In English, many things are named after a particular country – but have you ever wondered what those things are called in those countries?
1(ability to fascinate)fascinación femenino
- It is a game that provides an endless source of fascination as well as fuelling the odd argument.
- It remains one of the best works ever written on the fascination that communism holds for generations of intellectuals.
- For Fuhrman, the emergence of poetry as fruitful untruth is a source of fascination.
- Some 80 years after its initial release, this wildly over-scaled silent melodrama retains a certain hothouse fascination.
- In the 1970s, the enthusiasm of many obstetricians for electronic foetal monitoring was in fact a real fascination.
- The snakes and spiders had a strange fascination.
- The preserved hull and associated museum will continue to hold a fascination for maritime and terrestrial archaeologists.
- The fascination about this musical is the exciting rock rhythms and the memorable, lyrical melodies.
- The idea of "document" seems to have a promising fascination for the twenty-first century psyche.
- That first good bullet, bright as a newly minted coin, has always been an item of fascination to me.
- Part of the fascination has been the use of many varied mathematical tools to solve the practical problems in coding.
- The Himalayan region has long held a particular fascination for the western mind.
- How he maintains his athletic prowess is a subject of fascination among his fans and consternation among his opponents.
- It does have a horrible fascination - the ultimate reality show in action.
- Indeed, this lack of direct descendants is not least among the fascinations provided by "Into the Light."
- Nevertheless, the topic has some fascination.
- And the strange thing is that her life holds as much fascination for us here in Ireland as it does for the public across the water.
- However I can understand that there is a fascination in motor bikes and quads for young people.
- Certainly, spices added flavour interest to a dish, but their fascination resided primarily in their symbolic value.
- Much of the fascination Schwarzkogler holds is due to the sheer lack of available information.
2(being fascinated)fascinación femeninofascination with sth — fascinación por algo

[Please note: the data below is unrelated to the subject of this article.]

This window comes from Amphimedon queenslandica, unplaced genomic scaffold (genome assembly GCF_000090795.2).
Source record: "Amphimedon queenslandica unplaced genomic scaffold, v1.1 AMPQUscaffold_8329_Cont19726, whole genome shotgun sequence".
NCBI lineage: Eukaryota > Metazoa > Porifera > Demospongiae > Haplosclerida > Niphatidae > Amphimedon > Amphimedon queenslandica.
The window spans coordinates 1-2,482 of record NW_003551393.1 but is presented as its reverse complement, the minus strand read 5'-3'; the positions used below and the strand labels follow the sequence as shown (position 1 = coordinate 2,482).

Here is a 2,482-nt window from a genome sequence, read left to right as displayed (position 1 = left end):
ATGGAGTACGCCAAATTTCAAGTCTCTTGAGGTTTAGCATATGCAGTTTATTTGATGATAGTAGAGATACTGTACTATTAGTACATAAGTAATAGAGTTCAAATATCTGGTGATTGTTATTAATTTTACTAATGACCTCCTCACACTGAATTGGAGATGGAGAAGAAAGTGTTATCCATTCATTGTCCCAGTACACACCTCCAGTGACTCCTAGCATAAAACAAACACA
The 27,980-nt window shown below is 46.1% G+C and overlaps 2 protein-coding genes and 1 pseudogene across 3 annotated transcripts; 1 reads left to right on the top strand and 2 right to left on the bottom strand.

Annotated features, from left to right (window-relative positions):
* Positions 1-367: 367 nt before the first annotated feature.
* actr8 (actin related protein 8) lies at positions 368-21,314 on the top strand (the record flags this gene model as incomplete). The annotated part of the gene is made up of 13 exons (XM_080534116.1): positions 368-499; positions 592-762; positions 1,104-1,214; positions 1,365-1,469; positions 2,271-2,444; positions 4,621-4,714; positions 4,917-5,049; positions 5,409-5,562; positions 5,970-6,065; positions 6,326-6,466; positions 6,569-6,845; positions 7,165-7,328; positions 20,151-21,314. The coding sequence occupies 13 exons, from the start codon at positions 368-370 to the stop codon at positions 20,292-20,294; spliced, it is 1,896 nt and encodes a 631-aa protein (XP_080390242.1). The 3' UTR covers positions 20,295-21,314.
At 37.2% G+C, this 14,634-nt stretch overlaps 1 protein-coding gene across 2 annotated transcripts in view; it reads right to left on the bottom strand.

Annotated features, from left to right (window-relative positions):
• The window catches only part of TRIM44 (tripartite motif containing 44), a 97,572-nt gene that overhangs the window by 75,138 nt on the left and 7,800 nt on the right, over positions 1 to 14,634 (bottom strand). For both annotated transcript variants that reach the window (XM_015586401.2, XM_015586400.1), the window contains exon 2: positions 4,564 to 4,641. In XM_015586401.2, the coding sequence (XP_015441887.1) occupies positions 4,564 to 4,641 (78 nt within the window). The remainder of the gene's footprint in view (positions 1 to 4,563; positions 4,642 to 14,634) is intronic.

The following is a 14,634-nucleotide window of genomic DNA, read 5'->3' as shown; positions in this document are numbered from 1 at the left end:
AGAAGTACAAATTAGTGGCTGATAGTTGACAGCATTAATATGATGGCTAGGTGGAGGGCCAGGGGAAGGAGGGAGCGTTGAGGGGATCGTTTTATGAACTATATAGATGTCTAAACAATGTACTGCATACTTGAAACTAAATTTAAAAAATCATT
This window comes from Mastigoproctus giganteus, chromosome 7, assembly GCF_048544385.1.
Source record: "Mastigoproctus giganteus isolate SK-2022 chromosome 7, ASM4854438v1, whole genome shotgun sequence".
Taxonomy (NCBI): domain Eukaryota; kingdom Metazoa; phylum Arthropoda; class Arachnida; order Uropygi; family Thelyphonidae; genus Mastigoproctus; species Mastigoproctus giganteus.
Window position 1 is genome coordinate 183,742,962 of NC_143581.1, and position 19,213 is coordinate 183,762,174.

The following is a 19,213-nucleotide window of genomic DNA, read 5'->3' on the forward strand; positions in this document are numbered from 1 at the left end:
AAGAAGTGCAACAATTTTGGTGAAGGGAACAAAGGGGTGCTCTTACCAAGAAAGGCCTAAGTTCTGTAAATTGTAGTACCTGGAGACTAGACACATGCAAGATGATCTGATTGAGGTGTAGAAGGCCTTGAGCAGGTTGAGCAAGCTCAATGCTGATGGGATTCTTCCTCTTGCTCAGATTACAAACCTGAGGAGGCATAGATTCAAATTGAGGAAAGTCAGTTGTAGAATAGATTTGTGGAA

- we watched/listened with / in fascination — miramos/escuchamos fascinados
- Several children remained politely outside, staring in silent fascination at this new visitor in their midst.
- My fascination with this odd subject is hard to explain.
- I watched all the big fish with morbid fascination.
- My fascination with on-stage French snow may seem strange.
- I have always had a fascination for botanic gardens.
- The society hopes the exhibits will explain the fascination steam has aroused in the minds of the people.
- His true fascination was with the exploration of human character through facial expression.
- This fascination with instant celebrity, focused on everyday people who find fame overnight, has been fueled by reality TV.
- I suppose we all have a fascination with death.
- Their adventurous and inquisitive nature explains their fascination with the ancient beauty and splendor of Egypt.
- The 65-year-old Rolling Stones singer has now revealed a fascination for Latin, the ancient language.
- Like a lot of westerners, they had a fascination with the good life.
- A cheerful site for those of us with morbid fascination.
- He also expanded his concept of history into the contemporary period through a fascination with international affairs.
- Several band members are historians and their fascination with Bulgaria's past drew the group together.
- There was, however, more than this in his fascination with Greek tragedy.
- It was the fascination with the poem's musicality that really got Ellison interested in writing.
- A casual view of some of our articles might suggest a morbid fascination with the dead.
- Part of the public's fascination lay in the author's somewhat eccentric lifestyle.
- The battles between the Rock and the Cobra spurred the fascination of the public.
English has borrowed many of the following foreign expressions of parting, so you’ve probably encountered some of these ways to say goodbye in other languages.
Many words formed by the addition of the suffix –ster are now obsolete - which ones are due a resurgence?
As their breed names often attest, dogs are a truly international bunch. Let’s take a look at 12 different dog breed names and their backstories.